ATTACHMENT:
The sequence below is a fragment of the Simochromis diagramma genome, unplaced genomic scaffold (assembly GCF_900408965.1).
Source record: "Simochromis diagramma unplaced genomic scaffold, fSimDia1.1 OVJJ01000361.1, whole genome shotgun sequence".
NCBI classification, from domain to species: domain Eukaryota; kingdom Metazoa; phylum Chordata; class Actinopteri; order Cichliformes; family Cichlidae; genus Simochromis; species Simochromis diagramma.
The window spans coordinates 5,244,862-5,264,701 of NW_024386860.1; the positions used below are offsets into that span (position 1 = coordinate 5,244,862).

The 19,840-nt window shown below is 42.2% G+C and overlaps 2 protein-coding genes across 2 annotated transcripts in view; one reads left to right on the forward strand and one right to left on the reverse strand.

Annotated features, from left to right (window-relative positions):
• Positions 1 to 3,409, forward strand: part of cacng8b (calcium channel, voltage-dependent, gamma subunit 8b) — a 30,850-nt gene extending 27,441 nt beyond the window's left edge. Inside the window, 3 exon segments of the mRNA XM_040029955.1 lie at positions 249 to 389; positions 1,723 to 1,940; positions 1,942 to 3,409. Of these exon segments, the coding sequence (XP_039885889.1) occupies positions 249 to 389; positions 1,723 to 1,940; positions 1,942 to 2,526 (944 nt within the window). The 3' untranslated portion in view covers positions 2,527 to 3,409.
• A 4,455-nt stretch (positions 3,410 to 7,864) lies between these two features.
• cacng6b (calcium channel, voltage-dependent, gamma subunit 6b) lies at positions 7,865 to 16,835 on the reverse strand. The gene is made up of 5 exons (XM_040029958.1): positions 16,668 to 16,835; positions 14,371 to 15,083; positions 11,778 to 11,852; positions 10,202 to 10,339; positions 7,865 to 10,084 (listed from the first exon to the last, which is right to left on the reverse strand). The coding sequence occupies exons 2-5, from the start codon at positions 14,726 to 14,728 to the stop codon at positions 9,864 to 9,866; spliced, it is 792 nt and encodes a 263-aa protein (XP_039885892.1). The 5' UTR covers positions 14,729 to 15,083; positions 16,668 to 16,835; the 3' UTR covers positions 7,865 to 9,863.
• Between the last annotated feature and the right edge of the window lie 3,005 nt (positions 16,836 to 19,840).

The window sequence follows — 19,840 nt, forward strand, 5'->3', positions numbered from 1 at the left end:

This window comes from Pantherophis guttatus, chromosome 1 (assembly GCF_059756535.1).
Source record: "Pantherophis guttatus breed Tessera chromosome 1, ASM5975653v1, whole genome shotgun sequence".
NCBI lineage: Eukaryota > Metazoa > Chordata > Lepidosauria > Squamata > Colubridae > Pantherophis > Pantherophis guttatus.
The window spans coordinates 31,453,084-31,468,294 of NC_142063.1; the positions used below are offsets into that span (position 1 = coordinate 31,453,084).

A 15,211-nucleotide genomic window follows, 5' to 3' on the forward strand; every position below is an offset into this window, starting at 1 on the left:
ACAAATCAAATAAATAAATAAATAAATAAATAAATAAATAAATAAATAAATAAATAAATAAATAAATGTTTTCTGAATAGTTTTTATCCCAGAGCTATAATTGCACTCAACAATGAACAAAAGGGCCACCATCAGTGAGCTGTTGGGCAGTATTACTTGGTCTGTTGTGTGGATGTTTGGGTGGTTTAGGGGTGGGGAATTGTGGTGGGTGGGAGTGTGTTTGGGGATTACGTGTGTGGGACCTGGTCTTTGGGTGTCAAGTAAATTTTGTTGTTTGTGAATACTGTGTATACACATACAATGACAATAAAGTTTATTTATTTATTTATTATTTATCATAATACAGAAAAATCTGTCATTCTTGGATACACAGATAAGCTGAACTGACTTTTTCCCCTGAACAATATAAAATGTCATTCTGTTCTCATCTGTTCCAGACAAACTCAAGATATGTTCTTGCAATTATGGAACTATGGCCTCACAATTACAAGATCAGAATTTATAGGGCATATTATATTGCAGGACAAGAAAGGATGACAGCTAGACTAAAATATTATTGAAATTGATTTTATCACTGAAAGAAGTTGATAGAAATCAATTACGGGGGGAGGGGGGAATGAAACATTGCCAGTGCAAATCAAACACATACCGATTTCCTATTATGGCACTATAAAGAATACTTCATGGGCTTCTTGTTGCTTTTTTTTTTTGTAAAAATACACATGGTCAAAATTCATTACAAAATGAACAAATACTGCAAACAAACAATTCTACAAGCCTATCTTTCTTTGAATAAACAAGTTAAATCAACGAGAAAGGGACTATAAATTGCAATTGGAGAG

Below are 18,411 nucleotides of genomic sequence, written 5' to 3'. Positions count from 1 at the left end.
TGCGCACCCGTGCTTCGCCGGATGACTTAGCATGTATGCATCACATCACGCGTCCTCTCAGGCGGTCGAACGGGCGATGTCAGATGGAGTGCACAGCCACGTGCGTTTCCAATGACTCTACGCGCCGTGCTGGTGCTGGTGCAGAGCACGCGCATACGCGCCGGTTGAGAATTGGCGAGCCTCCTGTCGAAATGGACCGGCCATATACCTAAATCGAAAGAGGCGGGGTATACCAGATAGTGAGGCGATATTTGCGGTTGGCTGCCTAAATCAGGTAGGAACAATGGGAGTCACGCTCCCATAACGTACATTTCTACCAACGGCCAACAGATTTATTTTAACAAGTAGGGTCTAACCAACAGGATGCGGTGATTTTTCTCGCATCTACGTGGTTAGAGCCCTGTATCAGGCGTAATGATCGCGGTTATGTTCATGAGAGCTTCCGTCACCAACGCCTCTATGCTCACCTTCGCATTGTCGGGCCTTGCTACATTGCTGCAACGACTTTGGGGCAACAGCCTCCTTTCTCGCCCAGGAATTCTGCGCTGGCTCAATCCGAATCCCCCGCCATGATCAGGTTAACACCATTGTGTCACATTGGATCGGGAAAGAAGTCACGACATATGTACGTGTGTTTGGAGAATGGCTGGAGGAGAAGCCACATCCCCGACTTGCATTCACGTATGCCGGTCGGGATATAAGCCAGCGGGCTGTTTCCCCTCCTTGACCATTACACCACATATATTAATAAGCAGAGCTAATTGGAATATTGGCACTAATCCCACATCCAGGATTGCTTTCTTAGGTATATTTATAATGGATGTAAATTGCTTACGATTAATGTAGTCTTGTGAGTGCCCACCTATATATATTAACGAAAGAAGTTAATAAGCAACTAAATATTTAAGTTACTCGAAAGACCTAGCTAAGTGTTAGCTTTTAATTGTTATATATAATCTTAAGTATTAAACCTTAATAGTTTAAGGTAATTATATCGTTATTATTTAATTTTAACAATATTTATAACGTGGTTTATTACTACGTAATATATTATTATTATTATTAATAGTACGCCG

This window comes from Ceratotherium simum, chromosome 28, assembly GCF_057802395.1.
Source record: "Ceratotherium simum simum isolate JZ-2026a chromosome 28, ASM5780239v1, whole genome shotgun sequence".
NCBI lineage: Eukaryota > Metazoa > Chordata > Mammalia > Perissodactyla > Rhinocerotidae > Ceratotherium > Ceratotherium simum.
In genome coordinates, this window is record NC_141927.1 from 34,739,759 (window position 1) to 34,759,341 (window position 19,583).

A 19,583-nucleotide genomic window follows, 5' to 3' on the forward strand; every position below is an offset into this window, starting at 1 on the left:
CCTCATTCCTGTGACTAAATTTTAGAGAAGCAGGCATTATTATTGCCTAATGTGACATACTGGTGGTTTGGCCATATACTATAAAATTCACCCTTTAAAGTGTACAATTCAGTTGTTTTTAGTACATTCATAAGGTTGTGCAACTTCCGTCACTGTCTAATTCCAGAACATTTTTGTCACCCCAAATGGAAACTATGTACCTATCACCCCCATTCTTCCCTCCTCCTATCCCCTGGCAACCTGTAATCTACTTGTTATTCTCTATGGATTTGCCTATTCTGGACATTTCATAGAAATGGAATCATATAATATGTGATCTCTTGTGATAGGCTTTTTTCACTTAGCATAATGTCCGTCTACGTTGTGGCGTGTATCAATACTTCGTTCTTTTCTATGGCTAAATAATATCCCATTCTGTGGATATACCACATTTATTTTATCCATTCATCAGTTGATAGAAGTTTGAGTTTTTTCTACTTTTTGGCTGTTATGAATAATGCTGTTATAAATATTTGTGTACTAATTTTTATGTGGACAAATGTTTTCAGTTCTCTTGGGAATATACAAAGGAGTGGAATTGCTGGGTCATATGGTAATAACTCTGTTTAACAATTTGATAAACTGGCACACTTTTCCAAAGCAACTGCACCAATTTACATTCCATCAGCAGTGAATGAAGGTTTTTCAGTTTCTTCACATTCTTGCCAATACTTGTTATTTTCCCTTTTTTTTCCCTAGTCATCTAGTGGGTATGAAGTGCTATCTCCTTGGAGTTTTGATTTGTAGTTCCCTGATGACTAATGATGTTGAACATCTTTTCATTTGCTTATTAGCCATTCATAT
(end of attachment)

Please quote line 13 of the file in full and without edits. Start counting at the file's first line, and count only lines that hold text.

Source record: "Pantherophis guttatus breed Tessera chromosome 1, ASM5975653v1, whole genome shotgun sequence".